A basis presentation is done, I hope. Get back then to challenge of US Department Of Energy actions toward the 2018-2021 International Energy Conservation Code. The need in better building codes is about equally to save electricity, and to save thermal energy by eliminating awful bulb holders. It is about delivering needed task illumination, with ever-decreasing cost, within a power budget. How about this as High Efficacy definition? Where arrays of luminaires deliver a set amount of task illumination, the lifetime operating cost of high-efficacy luminaires is less than 10% that of 100 watt incandescent bulbs. A decent LED as A19 in a crummy can, will not measure up, since can energy losses must be counted. No point source light will measure up.
Look for that 90% savings vs. 100 watt incandescent, in this table. See that it is achieved now with very inexpensive LED disk lights, including GreenCreative 40834 with AC LED fitting even on a fully loaded ceiling box. No can lights, please. Where LED disk lights might serve for 100,000 hours or more, we already are well beyond 90% reduction, still with "efficacy" around 67 lumens per watt.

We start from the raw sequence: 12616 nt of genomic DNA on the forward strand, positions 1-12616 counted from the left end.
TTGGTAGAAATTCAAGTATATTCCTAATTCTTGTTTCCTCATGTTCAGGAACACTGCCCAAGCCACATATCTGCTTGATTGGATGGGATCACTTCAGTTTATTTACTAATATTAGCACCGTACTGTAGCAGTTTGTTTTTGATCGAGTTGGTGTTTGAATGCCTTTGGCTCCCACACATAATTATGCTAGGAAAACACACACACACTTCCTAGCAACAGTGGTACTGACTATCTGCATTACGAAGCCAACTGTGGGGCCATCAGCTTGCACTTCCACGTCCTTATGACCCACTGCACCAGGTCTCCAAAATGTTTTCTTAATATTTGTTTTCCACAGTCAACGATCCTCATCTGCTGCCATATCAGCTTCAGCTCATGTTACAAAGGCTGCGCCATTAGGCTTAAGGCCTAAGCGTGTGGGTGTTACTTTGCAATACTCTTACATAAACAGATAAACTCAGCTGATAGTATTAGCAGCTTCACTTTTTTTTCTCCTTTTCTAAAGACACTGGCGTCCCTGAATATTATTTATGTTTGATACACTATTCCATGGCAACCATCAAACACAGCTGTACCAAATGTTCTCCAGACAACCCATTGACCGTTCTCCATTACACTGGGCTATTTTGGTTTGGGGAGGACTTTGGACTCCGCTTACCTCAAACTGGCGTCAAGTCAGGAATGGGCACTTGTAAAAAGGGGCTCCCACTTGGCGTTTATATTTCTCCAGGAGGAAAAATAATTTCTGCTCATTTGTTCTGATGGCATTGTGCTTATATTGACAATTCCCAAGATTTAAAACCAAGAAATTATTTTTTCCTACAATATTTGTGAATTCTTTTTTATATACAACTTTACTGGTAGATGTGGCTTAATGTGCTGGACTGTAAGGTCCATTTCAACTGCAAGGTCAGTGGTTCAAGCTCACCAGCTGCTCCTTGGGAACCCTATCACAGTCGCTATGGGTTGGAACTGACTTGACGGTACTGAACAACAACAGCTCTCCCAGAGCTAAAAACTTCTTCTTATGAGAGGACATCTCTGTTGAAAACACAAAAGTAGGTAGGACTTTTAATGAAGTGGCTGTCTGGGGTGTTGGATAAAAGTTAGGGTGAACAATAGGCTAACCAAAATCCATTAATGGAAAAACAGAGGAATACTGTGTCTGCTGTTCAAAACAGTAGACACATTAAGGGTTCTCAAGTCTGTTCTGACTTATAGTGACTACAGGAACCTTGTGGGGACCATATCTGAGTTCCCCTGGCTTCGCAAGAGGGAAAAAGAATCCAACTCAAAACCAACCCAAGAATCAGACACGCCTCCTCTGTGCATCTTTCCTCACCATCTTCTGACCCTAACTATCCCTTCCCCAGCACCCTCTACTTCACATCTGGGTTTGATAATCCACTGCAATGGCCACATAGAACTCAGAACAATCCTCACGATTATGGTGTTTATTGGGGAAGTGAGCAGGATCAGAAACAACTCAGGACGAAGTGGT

As a single parameter defining "high efficacy," Brightness/ Watts > 0.5 works. And maybe Brightness/watts = 1 is an achievable goal of inexpensive luminaires, 450 directional lumens from a 4 watt LED, 125 lumens per watt in useful directions. Brightness Number = Watts? Why not?
> 75 Lumens/watt does not promise efficiency, and seems a mean effort to continue sale of point-source CFLs, that often are ugly and not dimmable. Can CFLs get that efficiency? Why would we try?